(i) it provides secured creditors the right to retain their liens on collateral and get deferred cash payments with a net present value of at least the allowed amount of the holders’ secured claims;
(ii) in connection with a “free and clear” sale, subject to section 363(k) of the Bankruptcy Code, it provides that liens attach to the proceeds of the sale; or
(iii) it provides secured creditors with the “indubitable equivalent” of their claims.
See 11 U.S.C. § 1129(b)(2)(A).
The Bankruptcy Court denied the Debtors’ bidding procedures motion on the grounds that it ran afoul of the requirements set forth in 1129(b)(2)(A)(ii), the specific provision concerning “free and clear” asset sales. The Bankruptcy Court declined to find, as the Third Circuit did, that the Debtor could, at least in theory, confirm a chapter 11 plan that provided for a sale of assets over the objection of a secured lender by paying the secured lender the proceeds of the sale and otherwise satisfying the indubitable equivalent standard set forth in 1129(b)(2)(A)(iii). In re River Road Hotel Partners, LLC, 2010 Bankr. LEXIS 5933 (Bankr. N.D. Ill., Oct. 5, 2010). The United States Court of Appeals for the Seventh Circuit affirmed the Bankruptcy Court’s holding. See River Road Hotel Partners, LLC v. Amalgamated Bank, 651 F.3d 642 (7th Cir. 2011).
Supreme Court Decision
The Supreme Court affirmed the Seventh Circuit. The Court found the Debtors’ reading of section 1129(b)(2)(A)(iii) as obviating a secured lender’s 363(k) credit bidding rights “hyperliteral and contrary to common sense.” Rather, applying the statutory interpretation cannon that “the specific governs the general,” the Court noted that “clause (ii) is a detailed provision that spells out the requirements for selling collateral free of liens, while clause (iii) is a broadly worded provision that says nothing about such a sale.” Therefore, the Court concluded that although clause (iii) may be broad enough to permit a sale of assets, it should not be applied to “free and clear” asset sales to read out a secured lender’s right to credit bid when its collateral is being sold without its consent, absent a showing of cause.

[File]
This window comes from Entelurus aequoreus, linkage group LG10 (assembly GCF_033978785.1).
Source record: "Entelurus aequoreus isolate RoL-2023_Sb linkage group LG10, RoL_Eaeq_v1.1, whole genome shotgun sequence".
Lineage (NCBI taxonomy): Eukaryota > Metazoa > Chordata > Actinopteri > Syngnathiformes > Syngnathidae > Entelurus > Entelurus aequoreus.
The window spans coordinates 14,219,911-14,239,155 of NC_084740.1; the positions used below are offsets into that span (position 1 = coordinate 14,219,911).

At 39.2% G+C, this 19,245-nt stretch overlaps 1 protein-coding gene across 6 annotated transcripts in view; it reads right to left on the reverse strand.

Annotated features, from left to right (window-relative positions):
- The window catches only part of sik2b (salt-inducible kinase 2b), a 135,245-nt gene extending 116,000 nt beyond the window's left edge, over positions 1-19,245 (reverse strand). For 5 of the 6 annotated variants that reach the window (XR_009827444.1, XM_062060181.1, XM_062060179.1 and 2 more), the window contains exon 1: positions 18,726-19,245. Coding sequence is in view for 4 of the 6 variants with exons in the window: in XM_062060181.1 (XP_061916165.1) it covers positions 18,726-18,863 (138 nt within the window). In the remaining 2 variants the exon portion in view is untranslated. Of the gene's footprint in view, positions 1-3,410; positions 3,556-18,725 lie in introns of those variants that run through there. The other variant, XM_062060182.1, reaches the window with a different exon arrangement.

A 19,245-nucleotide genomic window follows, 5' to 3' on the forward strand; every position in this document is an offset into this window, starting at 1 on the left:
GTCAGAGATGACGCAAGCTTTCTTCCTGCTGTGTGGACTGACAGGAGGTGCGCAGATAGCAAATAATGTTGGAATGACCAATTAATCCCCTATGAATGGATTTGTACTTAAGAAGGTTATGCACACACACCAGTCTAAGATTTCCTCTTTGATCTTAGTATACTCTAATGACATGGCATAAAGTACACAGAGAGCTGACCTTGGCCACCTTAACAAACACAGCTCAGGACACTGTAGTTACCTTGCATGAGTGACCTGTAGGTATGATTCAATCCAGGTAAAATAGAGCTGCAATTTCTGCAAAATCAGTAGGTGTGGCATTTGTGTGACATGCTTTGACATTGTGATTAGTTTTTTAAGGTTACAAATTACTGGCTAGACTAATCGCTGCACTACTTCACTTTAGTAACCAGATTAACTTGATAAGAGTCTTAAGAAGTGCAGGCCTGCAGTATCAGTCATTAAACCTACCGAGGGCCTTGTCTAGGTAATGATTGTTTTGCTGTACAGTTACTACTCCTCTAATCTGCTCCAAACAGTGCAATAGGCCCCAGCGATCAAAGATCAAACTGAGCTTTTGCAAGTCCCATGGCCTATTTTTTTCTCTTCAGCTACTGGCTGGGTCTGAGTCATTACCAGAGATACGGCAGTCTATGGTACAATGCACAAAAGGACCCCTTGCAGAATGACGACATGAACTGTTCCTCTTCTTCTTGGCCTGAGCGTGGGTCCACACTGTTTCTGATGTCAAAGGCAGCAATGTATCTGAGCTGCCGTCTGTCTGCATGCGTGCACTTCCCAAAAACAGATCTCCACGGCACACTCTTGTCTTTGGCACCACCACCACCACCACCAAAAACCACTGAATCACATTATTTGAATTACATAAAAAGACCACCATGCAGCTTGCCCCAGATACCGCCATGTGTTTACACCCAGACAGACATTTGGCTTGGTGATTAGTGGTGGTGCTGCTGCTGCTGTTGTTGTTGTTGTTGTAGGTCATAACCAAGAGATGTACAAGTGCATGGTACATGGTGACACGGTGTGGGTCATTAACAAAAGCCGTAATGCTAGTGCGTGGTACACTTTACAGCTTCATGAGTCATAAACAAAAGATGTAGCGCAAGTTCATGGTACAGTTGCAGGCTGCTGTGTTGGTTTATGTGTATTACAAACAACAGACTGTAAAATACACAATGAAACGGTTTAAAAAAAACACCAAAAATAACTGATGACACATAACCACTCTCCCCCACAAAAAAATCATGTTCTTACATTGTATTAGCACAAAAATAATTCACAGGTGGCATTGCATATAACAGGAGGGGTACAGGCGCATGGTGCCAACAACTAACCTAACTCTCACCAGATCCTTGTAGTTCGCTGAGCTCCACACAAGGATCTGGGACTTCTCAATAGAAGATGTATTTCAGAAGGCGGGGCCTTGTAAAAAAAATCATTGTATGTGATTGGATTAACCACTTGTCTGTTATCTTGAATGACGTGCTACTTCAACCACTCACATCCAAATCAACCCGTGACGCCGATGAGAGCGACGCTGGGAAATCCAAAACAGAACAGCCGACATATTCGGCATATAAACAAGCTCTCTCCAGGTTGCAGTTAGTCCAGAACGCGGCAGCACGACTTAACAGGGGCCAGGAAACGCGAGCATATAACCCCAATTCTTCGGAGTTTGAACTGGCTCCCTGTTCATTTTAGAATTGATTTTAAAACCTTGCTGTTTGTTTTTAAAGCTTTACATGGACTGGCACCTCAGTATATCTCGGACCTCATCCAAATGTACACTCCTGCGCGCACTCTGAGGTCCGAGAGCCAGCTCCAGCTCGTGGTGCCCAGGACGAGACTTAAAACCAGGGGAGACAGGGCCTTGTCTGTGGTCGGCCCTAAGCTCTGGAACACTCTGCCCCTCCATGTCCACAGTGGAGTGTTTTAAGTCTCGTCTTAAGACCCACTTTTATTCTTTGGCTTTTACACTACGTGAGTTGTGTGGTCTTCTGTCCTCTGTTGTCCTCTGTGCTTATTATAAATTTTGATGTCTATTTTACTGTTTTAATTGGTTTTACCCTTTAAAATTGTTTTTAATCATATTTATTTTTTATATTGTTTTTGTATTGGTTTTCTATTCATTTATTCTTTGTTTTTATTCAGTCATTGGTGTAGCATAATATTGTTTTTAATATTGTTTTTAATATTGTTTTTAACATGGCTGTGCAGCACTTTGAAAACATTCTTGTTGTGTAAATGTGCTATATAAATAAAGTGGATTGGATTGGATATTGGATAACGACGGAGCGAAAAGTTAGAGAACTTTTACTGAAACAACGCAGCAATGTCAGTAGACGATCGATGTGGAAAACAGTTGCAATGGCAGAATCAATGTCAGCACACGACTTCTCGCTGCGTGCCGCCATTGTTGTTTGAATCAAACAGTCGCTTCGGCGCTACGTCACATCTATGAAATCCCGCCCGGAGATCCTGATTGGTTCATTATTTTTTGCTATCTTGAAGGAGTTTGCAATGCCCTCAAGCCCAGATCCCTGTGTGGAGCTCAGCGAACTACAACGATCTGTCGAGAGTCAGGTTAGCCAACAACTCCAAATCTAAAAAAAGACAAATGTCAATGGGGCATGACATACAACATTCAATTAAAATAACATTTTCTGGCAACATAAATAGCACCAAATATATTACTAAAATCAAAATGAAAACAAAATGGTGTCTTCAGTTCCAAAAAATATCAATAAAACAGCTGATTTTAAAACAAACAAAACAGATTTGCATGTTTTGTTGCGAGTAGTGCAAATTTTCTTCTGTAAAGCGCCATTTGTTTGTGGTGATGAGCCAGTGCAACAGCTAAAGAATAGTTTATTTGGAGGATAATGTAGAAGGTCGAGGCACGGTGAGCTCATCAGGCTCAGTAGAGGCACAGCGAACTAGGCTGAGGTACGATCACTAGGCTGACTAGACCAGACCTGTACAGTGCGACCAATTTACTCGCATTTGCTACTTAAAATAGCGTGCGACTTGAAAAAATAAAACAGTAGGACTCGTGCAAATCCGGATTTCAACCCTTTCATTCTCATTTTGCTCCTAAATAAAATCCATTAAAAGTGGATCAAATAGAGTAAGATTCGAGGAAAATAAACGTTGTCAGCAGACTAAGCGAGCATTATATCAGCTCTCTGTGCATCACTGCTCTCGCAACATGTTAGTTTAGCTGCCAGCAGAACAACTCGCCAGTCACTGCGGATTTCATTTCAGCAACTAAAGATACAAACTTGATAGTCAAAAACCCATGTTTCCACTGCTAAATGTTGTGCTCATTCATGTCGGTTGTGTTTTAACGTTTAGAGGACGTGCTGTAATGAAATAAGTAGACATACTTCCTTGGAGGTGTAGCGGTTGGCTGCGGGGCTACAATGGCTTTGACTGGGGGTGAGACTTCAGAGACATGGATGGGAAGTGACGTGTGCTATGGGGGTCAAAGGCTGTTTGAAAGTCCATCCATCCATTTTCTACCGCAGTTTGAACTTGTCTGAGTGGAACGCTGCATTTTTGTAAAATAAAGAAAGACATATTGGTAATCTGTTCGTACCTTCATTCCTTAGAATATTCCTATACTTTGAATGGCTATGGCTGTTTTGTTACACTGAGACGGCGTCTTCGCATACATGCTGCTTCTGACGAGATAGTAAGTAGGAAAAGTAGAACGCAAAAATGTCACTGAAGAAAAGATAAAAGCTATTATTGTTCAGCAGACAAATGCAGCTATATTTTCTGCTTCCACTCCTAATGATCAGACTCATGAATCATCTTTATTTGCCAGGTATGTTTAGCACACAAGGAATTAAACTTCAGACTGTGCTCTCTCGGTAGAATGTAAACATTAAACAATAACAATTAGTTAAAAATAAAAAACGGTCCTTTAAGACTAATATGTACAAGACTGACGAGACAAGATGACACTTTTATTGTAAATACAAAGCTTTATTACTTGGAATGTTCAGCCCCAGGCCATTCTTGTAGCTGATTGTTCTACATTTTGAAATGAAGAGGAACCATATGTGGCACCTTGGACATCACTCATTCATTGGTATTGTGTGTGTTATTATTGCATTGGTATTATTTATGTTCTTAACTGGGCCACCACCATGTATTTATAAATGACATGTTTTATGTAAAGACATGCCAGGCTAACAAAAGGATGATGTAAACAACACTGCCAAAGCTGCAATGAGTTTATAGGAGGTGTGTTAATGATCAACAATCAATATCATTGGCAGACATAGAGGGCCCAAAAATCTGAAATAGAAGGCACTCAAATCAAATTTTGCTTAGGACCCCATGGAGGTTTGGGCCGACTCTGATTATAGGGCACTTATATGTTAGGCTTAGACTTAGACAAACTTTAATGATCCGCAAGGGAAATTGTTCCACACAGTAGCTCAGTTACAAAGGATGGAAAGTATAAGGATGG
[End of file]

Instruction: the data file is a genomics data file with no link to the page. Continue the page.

Notably, the Court found it was obligated to interpret the Bankruptcy Code “clearly and predictably using well established principles of statutory construction.” By resolving the lingering uncertainties related to credit bidding under a chapter 11 plan and upholding secured creditors’ rights, the Court has risen to its own challenge.
<span class="advertise"> Advertisement </span>
- In California, Servicer’s Error Leads to $16 Million Award
- Puerto Rico Electric Power Authority (PREPA) Bondholders Seek Summary Judgment Invalidating Puerto Rico’s Public Corporation Bankruptcy Legislation
- A Fraud, by Any Other Name…the Uniform Fraudulent Transfer Act
- When Goods Are Shipped from Overseas, When Are They Considered “Received by the Debtor” for Purposes of Asserting a Section 503(b)(9) Administrative Claim?
- Valuing a Secured Creditors Collateral: A Time Frame
- Puerto Rico and Puerto Rico Electric Power Authority (PREPA) Seek Dismissal of Bondholder Challenge to Territory’s Bankruptcy Statute